CORINTH -- Members of a study group that has spent the last year looking at the issue of shared services and dissolution in Corinth are inviting residents to hear what they've learned at a meeting this week.
Consultants and committee members of a study group will present their findings and take questions about the work that's been done Wednesday evening at the Corinth Volunteer Fire Department.
The committee accepted a report outlining the options and potential tax impacts in September but has called the meeting to get residents' input before making a final recommendation to the Village Board.
The board will use the report and the committee's recommendation in deciding whether dissolution should come to a vote or if more opportunities to share services should be explored.
If trustees decide to move forward with a vote, they would also have to come up with a formal dissolution plan that spells out how village assets, like the village hall and vehicles, would be shed.
The feasibility plan put together over the last year would only serve as a framework for such a plan.
A state law that went into effect in March also allows residents to submit a petition with signatures from 10 percent of residents to force the issue onto the ballot, even if a dissolution plan has not been completed.
Committee members have said they hope residents will use the findings that have been produced to weigh all of the advantages and disadvantages of dissolving the government before forcing the issue.
Few residents have attended the committee meetings, and Wednesday's meeting is part of a coordinated effort to engage the community on the topic.
Committee members also plan to meet with community groups in the coming weeks to share the results of the study.
"If they (residents) don't come to us, we have the option to go to them, and that's what we'll do," said Melanie Denno, the village deputy mayor and a member of the study group.
According to estimates in the report, a village taxpayer with a $100,000 home could expect to shave $145 a year from the property tax bill if the village were to dissolve, and as much as $242 if the state agrees to pay incentives being offered to local governments that agree to dissolve.
A town resident could save up to $48 or pay $48 more if no state aid is received, the report states.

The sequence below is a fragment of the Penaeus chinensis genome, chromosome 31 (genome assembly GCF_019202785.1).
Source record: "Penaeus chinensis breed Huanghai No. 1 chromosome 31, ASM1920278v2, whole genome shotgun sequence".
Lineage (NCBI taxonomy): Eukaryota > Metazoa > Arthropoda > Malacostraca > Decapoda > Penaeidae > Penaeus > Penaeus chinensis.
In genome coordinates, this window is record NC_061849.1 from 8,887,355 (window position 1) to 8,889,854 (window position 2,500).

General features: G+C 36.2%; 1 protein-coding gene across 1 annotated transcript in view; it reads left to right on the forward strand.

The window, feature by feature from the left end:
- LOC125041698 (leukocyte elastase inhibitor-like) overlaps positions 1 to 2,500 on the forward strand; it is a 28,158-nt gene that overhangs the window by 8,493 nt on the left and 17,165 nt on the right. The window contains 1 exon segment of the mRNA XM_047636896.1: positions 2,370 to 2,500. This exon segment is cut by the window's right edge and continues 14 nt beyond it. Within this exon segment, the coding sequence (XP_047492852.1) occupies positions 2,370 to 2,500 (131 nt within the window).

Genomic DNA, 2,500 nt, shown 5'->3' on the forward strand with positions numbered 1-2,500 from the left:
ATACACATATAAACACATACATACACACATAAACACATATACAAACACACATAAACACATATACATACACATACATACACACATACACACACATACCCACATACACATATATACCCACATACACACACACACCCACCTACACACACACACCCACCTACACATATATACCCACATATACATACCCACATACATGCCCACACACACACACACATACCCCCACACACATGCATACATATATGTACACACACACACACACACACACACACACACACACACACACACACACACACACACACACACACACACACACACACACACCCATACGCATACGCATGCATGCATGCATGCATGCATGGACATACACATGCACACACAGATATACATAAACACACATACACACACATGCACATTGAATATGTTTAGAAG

The estimates are based on each government's latest budgets. Under those budgets, a village resident with a $100,000 home will pay $1,135 in village taxes, including water and sewer fees, and a town resident will pay $391 a year in town taxes.
Committee members have expressed reservations about dissolution, despite the potential for tax savings.
The loss of local control, anxiety over unanticipated costs and the potential for a number of special taxing districts to maintain services such as lighting and police protection are fueling much of the skepticism.
But some committee members have also said residents should be allowed to vote on the issue regardless of the committee's feelings. Until a vote is held, they've said, the issue will linger.
Immediate action is not necessary, however.
The report provides a snapshot based on the town's and village's most recent budget figures, but Joseph Stefko, a consultant who worked with the study group, said the findings could be applicable for several years.
Stefko has worked on similar studies in dozens of communities and said it's not unusual for there to be resistance to change.
Recent activity around New York underscores that point. Voters in a half-dozen villages in western and central New York have voted against dissolution within the last several months, and the issue is at a standstill in Lake George, where a dissolution plan was finished a year ago.
"Change is hard, particularly when we're talking about the delivery of essential services," Stefko said. "It is not a slam dunk argument, as we've seen."
A committee looking at the issue in Schuylerville is expected to wrap up its study early next month, just as another begins in neighboring Victory.